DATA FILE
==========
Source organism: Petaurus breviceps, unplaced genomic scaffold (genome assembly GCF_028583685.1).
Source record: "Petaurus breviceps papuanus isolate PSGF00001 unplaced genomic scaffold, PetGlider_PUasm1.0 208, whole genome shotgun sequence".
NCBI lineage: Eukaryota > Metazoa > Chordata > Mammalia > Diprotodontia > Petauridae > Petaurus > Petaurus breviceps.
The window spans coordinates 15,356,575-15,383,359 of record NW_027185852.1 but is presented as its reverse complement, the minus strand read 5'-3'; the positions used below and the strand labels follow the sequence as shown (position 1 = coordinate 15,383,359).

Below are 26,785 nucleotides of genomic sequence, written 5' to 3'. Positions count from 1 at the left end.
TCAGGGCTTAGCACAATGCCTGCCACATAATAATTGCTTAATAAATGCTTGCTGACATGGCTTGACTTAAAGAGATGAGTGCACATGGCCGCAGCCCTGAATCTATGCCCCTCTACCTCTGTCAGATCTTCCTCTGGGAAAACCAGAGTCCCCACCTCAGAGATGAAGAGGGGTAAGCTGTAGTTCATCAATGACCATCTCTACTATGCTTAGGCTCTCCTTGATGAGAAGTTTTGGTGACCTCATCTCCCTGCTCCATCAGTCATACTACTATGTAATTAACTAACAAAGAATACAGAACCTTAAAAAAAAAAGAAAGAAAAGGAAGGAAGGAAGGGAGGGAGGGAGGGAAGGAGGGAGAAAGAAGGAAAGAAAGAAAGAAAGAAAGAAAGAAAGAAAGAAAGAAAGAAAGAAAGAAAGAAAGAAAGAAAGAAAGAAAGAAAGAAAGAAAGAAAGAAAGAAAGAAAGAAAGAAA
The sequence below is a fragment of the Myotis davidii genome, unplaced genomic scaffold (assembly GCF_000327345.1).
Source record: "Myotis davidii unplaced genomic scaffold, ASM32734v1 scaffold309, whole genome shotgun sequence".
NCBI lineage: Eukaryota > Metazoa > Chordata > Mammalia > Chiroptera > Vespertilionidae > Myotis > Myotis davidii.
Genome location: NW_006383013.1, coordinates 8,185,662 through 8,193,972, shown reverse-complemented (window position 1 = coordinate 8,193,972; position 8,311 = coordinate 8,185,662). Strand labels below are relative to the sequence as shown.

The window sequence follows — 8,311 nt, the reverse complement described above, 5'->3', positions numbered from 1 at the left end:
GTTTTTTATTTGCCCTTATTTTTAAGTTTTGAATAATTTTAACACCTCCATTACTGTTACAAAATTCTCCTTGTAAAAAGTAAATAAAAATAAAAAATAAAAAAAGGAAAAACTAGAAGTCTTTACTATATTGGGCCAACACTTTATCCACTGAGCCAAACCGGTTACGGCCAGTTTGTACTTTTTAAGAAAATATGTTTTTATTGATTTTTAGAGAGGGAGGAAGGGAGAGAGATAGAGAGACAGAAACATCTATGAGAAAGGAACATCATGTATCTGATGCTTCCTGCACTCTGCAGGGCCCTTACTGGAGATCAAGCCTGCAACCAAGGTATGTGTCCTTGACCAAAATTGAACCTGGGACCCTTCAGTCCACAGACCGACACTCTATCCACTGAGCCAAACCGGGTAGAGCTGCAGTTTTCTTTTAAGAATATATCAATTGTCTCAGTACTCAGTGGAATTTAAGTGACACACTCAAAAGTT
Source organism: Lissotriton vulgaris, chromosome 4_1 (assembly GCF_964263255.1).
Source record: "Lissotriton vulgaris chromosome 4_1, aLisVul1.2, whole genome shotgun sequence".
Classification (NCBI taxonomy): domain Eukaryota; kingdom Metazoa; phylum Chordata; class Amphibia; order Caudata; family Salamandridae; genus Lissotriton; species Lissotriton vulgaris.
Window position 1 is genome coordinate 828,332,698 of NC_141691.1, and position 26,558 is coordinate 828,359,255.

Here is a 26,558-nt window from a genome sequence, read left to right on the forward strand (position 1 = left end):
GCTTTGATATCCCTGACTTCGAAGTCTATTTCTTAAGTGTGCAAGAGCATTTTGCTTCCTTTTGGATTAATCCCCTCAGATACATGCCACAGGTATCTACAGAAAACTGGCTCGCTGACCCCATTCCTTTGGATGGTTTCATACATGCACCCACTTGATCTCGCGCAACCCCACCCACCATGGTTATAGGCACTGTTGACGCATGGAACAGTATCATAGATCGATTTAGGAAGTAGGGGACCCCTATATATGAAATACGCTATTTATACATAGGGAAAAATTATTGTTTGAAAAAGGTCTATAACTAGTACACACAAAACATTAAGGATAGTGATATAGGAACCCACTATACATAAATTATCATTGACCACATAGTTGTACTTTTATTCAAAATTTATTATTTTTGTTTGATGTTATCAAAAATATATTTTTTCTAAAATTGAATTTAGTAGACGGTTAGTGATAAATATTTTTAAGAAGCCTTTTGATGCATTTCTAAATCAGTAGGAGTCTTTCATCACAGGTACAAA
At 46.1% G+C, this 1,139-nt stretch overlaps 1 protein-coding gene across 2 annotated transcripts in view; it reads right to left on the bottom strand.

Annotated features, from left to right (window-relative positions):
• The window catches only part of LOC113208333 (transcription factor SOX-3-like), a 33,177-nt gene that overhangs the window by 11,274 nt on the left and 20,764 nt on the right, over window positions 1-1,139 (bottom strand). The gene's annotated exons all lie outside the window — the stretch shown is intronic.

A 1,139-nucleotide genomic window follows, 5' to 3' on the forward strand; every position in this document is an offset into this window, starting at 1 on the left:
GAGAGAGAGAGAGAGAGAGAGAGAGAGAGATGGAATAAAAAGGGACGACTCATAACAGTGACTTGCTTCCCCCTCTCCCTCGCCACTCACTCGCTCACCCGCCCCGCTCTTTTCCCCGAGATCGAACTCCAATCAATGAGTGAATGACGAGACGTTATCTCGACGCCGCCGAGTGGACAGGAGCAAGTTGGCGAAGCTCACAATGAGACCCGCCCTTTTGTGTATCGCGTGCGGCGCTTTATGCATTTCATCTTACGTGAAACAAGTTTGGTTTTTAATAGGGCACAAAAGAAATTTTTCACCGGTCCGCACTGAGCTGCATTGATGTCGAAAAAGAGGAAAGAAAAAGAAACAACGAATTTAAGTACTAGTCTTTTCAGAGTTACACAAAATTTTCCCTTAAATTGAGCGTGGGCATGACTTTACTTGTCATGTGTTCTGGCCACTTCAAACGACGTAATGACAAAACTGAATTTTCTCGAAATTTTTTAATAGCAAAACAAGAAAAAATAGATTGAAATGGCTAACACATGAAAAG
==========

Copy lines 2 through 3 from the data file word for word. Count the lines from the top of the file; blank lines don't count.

Source record: "Petaurus breviceps papuanus isolate PSGF00001 unplaced genomic scaffold, PetGlider_PUasm1.0 208, whole genome shotgun sequence".
NCBI lineage: Eukaryota > Metazoa > Chordata > Mammalia > Diprotodontia > Petauridae > Petaurus > Petaurus breviceps.